Doctors in Haiti Embrace WiRED Learning Center Modules




iRED International’s medical and health information was not available in Haiti — until now.


This past spring WiRED International’s Board Chair Anthony Hodge and Director Gary Selnow, Ph.D., met Yen-Len Tang, M.D., a California-based physician, who was about to leave on a volunteer medical mission to Haiti.


Using a laptop and projector, Dr. Selnow showed the WiRED Learning Center’s health education program to Dr. Tang. Within a month Dr. Tang was making presentations to medical professionals in Haiti using a WiRED-donated projector and module library.


“In Haiti educational materials are always a precious resource.”

-- Dr. Tang

After the demonstration, Dr. Tang said, “I’ve been going to Haiti since 2004 and also lived there for a full year from 2005-2006. In Haiti educational materials are always a precious resource; medical books are hard to come by and very expensive.”


During his trips to Haiti, Dr. Tang lectures doctors and staff at Hôpital Albert Schweitzer, which was founded more than 50 years ago. Today it provides the highest level of medical care for several hundred thousand people in the Artibonite Valley of Haiti.


(Dr. Tang) said that the staff seemed surprised that the modules were free, and a couple of medical residents copied the entire flash drive onto their computers.

During his recent trip Dr. Tang used WiRED’s modules for his presentations at the facility’s daily medical conferences. Haitian and expatriate staff attended the sessions which were conducted in English and translated into French. Dr. Tang presented the WiRED modules’ question and answer format to the staff, and they were able to participate.


Dr. Tang said he ran the Pneumonia, Respiratory Disease and Ebola modules as examples of WiRED’s medical and health education system. He said the reaction was positive and immediate, and he added, “I left the flash drive and the projector with the medical director, Dr. Herriot Sannon, who was very appreciative. The staff had been using an old projector, and the images were getting burnt out at the edges. With this new projector the presentation took on the clear appearance of a professional production.”


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Dr. Tang reported that after his presentation several people asked him about obtaining the modules for their own use. “They remarked that they thought the idea of WiRED was very good.” He said that the staff seemed surprised that the modules were free, and a couple of medical residents copied the entire flash drive onto their computers. One doctor started using the module right after copying it, since she was studying for her exams, as well as for the U.S. medical licensing exam, and she said she appreciated having self-education study tools.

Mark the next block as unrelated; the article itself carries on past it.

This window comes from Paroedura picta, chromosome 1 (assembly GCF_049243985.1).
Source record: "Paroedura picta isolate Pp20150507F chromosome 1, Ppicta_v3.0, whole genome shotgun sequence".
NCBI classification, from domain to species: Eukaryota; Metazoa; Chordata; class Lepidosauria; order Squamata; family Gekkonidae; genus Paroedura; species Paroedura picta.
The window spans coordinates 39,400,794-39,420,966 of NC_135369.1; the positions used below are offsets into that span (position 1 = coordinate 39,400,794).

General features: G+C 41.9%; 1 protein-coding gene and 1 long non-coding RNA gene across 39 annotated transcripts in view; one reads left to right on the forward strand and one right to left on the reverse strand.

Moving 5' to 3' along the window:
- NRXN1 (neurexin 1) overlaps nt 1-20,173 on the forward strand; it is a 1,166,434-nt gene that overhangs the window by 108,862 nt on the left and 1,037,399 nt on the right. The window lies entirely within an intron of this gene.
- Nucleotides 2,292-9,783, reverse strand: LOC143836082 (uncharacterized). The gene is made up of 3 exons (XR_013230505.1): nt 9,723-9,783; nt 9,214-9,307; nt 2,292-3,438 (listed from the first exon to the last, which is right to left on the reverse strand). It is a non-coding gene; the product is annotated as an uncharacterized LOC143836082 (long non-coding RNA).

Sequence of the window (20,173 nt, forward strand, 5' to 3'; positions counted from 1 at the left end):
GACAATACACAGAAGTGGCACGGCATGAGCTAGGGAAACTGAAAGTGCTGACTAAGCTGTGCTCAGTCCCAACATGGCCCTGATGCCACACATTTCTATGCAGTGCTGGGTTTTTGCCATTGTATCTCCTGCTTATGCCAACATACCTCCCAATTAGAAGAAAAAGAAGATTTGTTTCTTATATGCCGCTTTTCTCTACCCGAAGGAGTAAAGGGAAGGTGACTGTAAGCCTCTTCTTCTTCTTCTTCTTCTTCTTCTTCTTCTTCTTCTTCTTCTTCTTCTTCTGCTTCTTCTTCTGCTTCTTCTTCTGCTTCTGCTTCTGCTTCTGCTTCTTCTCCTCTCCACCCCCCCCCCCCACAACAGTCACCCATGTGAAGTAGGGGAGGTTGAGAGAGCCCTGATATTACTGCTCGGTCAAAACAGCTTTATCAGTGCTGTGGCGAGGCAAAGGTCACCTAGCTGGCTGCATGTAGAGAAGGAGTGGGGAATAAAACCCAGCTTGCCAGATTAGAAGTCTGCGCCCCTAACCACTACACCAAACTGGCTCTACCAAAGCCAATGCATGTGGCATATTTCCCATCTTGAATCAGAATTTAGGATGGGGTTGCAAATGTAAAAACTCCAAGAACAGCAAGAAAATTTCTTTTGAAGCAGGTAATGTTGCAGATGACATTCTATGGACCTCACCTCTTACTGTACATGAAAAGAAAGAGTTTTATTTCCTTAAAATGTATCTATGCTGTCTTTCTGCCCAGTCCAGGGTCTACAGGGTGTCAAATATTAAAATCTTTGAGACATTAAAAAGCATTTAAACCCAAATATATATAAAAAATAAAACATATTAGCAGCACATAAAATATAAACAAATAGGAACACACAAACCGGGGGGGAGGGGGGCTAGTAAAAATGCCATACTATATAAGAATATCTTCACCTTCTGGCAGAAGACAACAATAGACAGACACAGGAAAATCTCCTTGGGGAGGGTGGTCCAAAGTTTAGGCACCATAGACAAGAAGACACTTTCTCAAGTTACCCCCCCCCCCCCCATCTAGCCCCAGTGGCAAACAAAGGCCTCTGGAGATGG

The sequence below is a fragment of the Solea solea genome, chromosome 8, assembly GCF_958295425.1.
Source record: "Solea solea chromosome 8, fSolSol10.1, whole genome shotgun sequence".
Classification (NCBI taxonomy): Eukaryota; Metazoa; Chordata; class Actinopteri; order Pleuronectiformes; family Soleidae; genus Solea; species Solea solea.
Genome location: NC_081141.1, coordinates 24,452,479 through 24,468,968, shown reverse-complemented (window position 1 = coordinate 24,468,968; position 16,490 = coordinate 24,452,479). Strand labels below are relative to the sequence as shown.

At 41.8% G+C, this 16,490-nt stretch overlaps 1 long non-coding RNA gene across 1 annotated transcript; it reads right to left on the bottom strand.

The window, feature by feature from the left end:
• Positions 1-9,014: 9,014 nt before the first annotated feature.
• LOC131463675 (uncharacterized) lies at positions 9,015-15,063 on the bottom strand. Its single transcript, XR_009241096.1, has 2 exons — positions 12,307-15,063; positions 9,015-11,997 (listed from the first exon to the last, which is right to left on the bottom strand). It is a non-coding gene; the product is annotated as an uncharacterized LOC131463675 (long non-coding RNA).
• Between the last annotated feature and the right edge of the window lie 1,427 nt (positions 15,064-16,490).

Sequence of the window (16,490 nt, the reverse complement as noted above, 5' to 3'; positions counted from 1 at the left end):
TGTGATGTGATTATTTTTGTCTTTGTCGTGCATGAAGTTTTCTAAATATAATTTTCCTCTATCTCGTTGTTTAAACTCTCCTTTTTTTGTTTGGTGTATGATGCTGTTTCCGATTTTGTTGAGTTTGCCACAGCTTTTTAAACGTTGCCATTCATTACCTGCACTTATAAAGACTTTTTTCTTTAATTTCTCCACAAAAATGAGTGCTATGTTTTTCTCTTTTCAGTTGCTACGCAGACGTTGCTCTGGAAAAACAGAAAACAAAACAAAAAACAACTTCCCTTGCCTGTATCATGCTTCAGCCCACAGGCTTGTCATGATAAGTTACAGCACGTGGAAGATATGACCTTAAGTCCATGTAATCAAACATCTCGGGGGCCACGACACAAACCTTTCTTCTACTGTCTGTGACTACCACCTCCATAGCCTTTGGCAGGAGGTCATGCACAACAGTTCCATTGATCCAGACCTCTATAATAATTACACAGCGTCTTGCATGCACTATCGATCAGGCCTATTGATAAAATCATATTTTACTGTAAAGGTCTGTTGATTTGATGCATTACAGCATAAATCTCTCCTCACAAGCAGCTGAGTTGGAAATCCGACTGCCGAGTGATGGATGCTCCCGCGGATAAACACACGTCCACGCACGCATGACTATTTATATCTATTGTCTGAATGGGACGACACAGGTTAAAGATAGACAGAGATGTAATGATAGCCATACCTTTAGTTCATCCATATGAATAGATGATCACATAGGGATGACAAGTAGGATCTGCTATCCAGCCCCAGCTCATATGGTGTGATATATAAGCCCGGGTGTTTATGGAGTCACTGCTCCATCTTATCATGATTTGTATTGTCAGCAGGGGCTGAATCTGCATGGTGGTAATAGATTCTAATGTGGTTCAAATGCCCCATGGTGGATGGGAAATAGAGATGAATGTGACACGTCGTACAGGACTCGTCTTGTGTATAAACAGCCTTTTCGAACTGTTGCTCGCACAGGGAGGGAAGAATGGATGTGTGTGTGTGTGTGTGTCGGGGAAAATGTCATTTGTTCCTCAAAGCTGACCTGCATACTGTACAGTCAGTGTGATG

Dr. Tang said that because of political instability and recent natural disasters, consistent medical education has been challenging in Haiti. After the 2010 earthquake, the Schweitzer hospital offered medical and surgical services when many buildings and medical facilities were damaged, and members of their staffs had died.


What are the immediate plans in Haiti? Based on Dr. Tang’s advice, WiRED intends to translate into French those modules which are particularly relevant to Haitians. WiRED’s long-term goal remains constant: to provide free health education to medically underserved people all over the world.


Yen-Len Tang, MD


Since 2000 Dr. Tang has served as a pediatric physician for the Kaiser Permanente Medical Group in San Leandro and Oakland, California.


Dr. Tang said, “I have found that hospital pediatric work fits my preference of working with sick children, as it allows me to spend extended periods of time getting to know their families. The Kaiser Hospitals are special in that we serve people from many different communities and cultures who come from all around the world, and I think that it is important for our health system to embrace competency in multicultural care.”


Dr. Tang was born in Taiwan and moved to the United States when he was three years old. He received his medical degree at Johns Hopkins University and was a resident at the University of San Francisco Medical Center. After college he spent two and a half years in Botswana in the Peace Corps.


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During a leave of absence from the Kaiser Medical Group, Dr. Tang spent a year working at a charity hospital – Hôpital Albert Schweitzer, in Deschapelles, Haiti, – which serves more than 350,000 people. He now volunteers there for part of each year.


At the hospital he makes rounds on the pediatric ward, which has up to 50 patients. He said the common illnesses there are pneumonias, gastrointestinal infections, neonatal sepsis and prematurity. Dr. Tang said he believes that with very basic tools such as intravenous fluids, antibiotics and some respiratory treatments, doctors can make a tremendous impact on children outside of a hospital setting.


Dr. Tang said that in addition to his work he enjoys rock climbing, surfing and skateboarding, as well as painting portraits, making hardwood furniture and cooking.



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